When You’re Not Ready for Memory Care: What to Do First

Have you been caring for a parent with Alzheimer’s disease or another form of dementia? You may have been told that your mom or dad will need skilled nursing at some point. But what do you do if you haven’t reached that point yet? When you’re not ready for memory care, there are things you can do at home to improve your parent’s quality of life and health.

Caring for a parent with dementia at home

Making Home Safe For a Parent With Dementia

Creating a safe place is a key part of dementia care. Take a look around your mom or dad’s living space with their unique challenges in mind. Be sure to consider the following:

  • Lighting. Put night lights in hallways, bathrooms, and stairwells to prevent falls during nighttime wandering or trips to the bathroom
  • Emergency numbers. Keep emergency numbers and information displayed in a clear, prominent place at home so your parent can easily find it if needed
  • Tripping hazards. Loose area rugs, electrical cords, or toys on the floor pose serious risks to seniors whose eyesight and balance may be fading
  • Kitchen hazards. Watch for changes in your parent’s dexterity or a tendency to do things like forgetting to turn off the stove. Think about storing knives and small appliances out of sight or in a locked cabinet, or installing safety covers on oven and range controls
  • Home security. Some dementia sufferers get most disoriented or confused in the evening, a phenomenon known as “sundowning.” If your parent is at risk of getting lost, installing a keypad lock on exterior doors is wise

Making Home Comfortable for a Parent With Dementia

In addition to safety, you should expect your parents’ comfort needs to change as well. As dementia or Alzheimer’s disease progresses, these simple steps help provide stability and security to a confused senior.

  • Create a routine. Even if you’ve never known your parent to live by a schedule before, creating one now will help. Fixed meal times and a consistent routine help create a sense of security during times of confusion or disorientation
  • Limit options. Dementia can make choices a stressful chore. To help, try to limit the number of options you offer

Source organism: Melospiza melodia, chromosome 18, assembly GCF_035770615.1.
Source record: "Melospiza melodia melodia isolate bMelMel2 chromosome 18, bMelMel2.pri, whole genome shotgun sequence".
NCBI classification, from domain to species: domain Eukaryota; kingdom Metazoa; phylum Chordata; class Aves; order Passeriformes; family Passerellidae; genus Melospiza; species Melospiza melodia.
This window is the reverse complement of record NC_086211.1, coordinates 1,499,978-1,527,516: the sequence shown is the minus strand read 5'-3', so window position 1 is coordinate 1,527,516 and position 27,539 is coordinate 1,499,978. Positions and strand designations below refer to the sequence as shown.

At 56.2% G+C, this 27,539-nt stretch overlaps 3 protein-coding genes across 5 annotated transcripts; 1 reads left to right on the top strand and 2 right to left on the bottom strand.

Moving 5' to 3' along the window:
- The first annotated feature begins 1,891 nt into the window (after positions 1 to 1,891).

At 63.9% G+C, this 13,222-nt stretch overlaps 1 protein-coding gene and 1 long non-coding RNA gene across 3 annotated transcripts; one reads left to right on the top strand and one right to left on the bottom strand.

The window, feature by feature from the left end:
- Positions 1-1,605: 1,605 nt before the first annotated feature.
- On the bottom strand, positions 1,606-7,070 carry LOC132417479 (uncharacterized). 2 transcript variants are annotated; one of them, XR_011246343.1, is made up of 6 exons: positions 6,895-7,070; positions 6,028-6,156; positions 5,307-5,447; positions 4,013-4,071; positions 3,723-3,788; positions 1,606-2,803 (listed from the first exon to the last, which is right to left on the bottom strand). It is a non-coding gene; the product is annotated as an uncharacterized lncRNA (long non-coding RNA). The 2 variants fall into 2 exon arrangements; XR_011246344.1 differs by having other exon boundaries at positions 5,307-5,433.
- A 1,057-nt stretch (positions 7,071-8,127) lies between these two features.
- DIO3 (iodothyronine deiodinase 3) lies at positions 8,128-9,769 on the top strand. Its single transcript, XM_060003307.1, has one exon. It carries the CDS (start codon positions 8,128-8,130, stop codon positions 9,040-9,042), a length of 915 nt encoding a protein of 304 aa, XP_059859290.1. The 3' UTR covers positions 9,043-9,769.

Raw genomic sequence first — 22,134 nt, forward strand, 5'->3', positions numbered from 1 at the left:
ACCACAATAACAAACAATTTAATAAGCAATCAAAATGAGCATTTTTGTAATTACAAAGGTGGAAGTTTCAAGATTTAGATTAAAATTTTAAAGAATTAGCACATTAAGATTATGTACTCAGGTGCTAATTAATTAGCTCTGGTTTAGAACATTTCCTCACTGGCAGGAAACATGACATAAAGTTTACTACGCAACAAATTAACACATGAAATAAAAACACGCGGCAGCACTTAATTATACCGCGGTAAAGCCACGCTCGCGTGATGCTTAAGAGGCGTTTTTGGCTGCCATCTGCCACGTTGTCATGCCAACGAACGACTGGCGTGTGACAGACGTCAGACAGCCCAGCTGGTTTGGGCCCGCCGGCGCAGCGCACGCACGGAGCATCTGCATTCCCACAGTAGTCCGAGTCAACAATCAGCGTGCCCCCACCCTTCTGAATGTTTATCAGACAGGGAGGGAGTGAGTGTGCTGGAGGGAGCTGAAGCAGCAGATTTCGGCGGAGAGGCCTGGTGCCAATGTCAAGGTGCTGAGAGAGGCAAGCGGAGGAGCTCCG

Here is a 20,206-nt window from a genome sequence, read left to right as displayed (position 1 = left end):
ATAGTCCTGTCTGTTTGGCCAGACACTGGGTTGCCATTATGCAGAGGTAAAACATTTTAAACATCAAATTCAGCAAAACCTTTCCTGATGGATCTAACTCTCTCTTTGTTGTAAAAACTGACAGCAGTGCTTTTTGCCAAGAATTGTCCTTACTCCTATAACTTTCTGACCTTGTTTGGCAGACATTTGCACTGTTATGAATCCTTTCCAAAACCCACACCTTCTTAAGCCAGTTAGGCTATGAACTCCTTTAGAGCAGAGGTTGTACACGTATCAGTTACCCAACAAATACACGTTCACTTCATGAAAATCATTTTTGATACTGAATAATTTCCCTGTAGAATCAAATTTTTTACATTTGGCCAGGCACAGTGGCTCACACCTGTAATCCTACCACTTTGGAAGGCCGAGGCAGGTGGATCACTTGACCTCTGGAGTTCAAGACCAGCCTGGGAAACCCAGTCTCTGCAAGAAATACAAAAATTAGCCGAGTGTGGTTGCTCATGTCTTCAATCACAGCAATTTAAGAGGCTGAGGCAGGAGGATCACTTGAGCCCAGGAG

• Be patient. It’s scary watching your parent struggle with tasks they used to do easily. It might feel that they should be able to do simple things as quickly and easily as ever but dementia slows them down. Be patient and give your parent and yourself extra time with the little things

Coping With Dementia In a Parent

Self-care is a critical skill for home caregivers. Caregiver burnout is real and puts both you and your parent at risk from emotional withdrawal and suffering. However, you can prevent caregiver burnout; plan ahead to reduce the stress and burden that caregiving creates.

  • Keep up with hobbies. Keeping up with hobbies and activities reduces stress and anxiety. Make time to pursue the activities that help you unwind.
  • Reduce commitments elsewhere. Think about what you really do and don’t need to do. Taking a break frees up mental space and energy that you can use for your parent.
  • Use respite care. When it’s all feeling like too much or you need to travel or just take a few days to yourself, respite care is a key resource. Respite memory care provides a safe place for your loved one while you get what you need to be at your best for them.

Have a Plan for the Future

Unfortunately, most dementias are progressive and get worse with time. While we believe it’s good for every senior to stay home with their family as long as they can, there often comes a time when home is no longer the safest choice. Living at home after that time can put seniors with dementia at risk of serious health complications.

It’s best to make a plan about memory care in advance, while your parent can still give input about their wishes and desires. Know your own limits and decide how you’ll know that it’s time to begin a transition to full-time, skilled memory care.

By planning for the future now, you can help protect your parent from the rushed, disorienting transitions that happen when families wait until the last minute.  Change is especially hard for dementia patients. Respite visits and short-term stays leading up to an eventual move will soften the shock not only for them but for you.

Still have questions? Schedule a chat with one of our memory care specialists and get the support you need today. Click here now to reach out for help, advice, and information.